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Tuesday, 25 August 2020

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A delightful story in two parts - the beans and the waterfall. No need for an illustrative photo on either, as your words created vivid mental imagery better than any photo. Many thanks, Mike.

What a simply lovely bit of writing.

Then there’s Nelson’s Bridge over a small stream in Costa Rica. So named because Nelson hit one of its guardrails with his truck and left a permanent signature. Not a very big bridge, not a very big truck.

Beautiful short story. The logic of the plot somehow reminds me of Alice in Wonderland, only this is real - after all, you’re a photographer, not a painter. Thank you !

A perfectly telling of life during a perfect morning. Thank you.

Just like the beans I savored the words, no butter needed.

This whole post just made me smile.

Hey Mike, you’re like Thoreau with a camera. 😀👍

Nice story, Mike. Life as it should be.

You may want to try a good first press virgin olive oil over boiled beans, instead of butter - the Mediterranean way.

Sure is off-topic, but nicely written!

Nice piece of writing. When I was a kid, I was made to work in vegetable gardens, not because I was good at it or my labor was really needed, but because it was "good for me." I don't know, maybe it was. From this days, I have harbored a great hatred for beets, but a great fondness for radishes and green onions. But apropos your taste for beans (I'm neutral on beans), people who haven't tasted a good variety of sweet corn, quickly blanched within an hour or so of picking, really don't know what corn can taste like. Hot, sweet, just a bit of butter. Nothing better in the veggie world, IMHO.

A small sign would seem to be in order, just so someone else does not change the name.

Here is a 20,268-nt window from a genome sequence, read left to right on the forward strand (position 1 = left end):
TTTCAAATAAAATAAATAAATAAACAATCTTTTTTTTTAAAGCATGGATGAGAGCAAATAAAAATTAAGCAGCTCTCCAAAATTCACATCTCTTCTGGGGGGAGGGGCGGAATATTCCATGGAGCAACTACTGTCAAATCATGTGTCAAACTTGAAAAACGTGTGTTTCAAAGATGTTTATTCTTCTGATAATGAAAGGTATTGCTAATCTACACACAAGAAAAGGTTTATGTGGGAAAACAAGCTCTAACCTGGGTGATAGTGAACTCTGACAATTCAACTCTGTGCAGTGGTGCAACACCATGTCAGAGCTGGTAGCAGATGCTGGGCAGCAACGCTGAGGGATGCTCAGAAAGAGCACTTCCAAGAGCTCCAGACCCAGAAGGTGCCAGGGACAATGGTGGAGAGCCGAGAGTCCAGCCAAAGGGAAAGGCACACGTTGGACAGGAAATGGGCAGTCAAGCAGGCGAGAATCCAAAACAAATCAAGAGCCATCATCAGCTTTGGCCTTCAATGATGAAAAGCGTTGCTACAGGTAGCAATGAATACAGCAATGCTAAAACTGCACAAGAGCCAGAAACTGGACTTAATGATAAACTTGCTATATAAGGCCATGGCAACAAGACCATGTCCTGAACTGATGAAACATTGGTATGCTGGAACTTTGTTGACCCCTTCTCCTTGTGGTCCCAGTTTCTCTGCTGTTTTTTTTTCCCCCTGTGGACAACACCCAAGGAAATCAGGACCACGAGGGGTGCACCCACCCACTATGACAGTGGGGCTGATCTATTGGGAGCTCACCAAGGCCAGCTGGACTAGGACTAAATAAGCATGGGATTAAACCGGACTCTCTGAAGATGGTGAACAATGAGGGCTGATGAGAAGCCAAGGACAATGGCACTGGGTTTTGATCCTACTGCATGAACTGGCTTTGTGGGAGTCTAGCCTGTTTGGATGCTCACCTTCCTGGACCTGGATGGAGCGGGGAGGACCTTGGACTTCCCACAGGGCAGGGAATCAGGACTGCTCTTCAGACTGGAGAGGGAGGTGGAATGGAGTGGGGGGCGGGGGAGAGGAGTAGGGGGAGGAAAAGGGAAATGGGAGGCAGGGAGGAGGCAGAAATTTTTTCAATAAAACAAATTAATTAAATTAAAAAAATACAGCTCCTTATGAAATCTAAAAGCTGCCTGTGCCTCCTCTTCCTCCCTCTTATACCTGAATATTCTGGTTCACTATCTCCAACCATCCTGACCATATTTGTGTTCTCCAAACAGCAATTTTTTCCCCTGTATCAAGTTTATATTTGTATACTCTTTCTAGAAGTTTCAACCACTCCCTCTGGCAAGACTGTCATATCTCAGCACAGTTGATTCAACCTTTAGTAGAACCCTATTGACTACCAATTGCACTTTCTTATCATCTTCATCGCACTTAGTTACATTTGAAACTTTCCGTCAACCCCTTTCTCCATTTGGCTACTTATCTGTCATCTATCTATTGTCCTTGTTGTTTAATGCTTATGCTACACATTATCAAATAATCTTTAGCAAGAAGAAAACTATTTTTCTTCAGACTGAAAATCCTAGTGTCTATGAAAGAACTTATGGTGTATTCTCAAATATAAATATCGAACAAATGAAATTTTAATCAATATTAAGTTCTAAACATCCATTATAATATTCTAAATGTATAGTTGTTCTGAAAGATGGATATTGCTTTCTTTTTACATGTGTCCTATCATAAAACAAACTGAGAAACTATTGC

Green beans are a favorite of mine too. Several times, I tried growing them, and never had any luck. I always got lumpy beans, and tough. The wrong variety I suppose. I recall a picture you had posted Mike, of a purchase from your local farm stand. This was a few years ago. It may have been what pushed me to try growing my own.
I like them steamed or stir-fry with a drizzle of olive oil, and a bit of vinegar or lemon juice. I like my veggies, crispy. A snack is a raw carrot or a stalk of celery . My wife made broccoli the other night, steamed with a bit of oyster sauce. Loved it, though a bit salty, and I have to watch my salt intake.
I’d love to visit your neighborhood, it’s nothing like mine.
Fred

Count me as a great fan of green beans also. Butter is only used for fresh beans in our household but instead of salt try a little nutmeg. Every person I have suggested this to has become a convert. YMMV of course.

I Grew up in Brooklyn NY in an Italian Family. We had (for Brooklyn) an unusually large plot of land. My Father bought it in 1949 and made an apartment for my uncle (his Brother) and his wife. My uncle was an avid gardener and practiced organic gardening long before I ever heard the term. I would occasionally help him. I learned about double digging, sifting and adding compost to garden soil which was 24" deep. He even had a fisherman friend who would bring him bushels of sea weed which he would use as mulch and later turn in.
He grew Beans, tomatoes, corn, squash, cucumbers carrots, radishes, onions, spinach, lettuce, and Rhubarb. In the summer when the green beans and tomatoes came in together, my Mother would make Italian Green beans in Tomato sauce. I can still taste it.
There is nothing like 'just picked freshness'
Here is a nice approximation of her recipe, hers was probably a bit simpler.
https://www.insidetherustickitchen.com/italian-green-beans-tomato-sauce/

A perfect picture in words of a slice of your life.

Mike: we live on different continents, we have decades between us in age, we’ve never met and our lives could scarcely be more different, you and I.